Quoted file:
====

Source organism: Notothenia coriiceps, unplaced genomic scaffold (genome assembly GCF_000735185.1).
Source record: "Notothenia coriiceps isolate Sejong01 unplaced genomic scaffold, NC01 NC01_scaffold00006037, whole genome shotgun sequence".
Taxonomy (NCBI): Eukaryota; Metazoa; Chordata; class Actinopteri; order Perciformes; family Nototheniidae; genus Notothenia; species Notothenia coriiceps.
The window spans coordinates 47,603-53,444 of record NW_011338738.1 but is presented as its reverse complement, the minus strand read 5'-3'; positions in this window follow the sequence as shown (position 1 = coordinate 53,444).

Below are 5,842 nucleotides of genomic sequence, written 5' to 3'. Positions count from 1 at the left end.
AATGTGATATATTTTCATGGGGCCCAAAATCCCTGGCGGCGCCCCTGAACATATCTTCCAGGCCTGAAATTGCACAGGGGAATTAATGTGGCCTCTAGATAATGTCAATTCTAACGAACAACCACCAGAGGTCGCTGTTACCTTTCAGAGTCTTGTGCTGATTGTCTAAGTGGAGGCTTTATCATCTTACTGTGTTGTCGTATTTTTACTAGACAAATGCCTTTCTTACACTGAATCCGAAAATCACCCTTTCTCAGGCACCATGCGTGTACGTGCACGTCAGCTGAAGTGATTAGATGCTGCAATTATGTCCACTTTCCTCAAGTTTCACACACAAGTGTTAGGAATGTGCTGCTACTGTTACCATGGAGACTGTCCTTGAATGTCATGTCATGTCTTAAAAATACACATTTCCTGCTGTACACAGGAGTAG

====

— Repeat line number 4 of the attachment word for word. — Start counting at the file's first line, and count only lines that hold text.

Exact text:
The window spans coordinates 47,603-53,444 of record NW_011338738.1 but is presented as its reverse complement, the minus strand read 5'-3'; positions in this window follow the sequence as shown (position 1 = coordinate 53,444).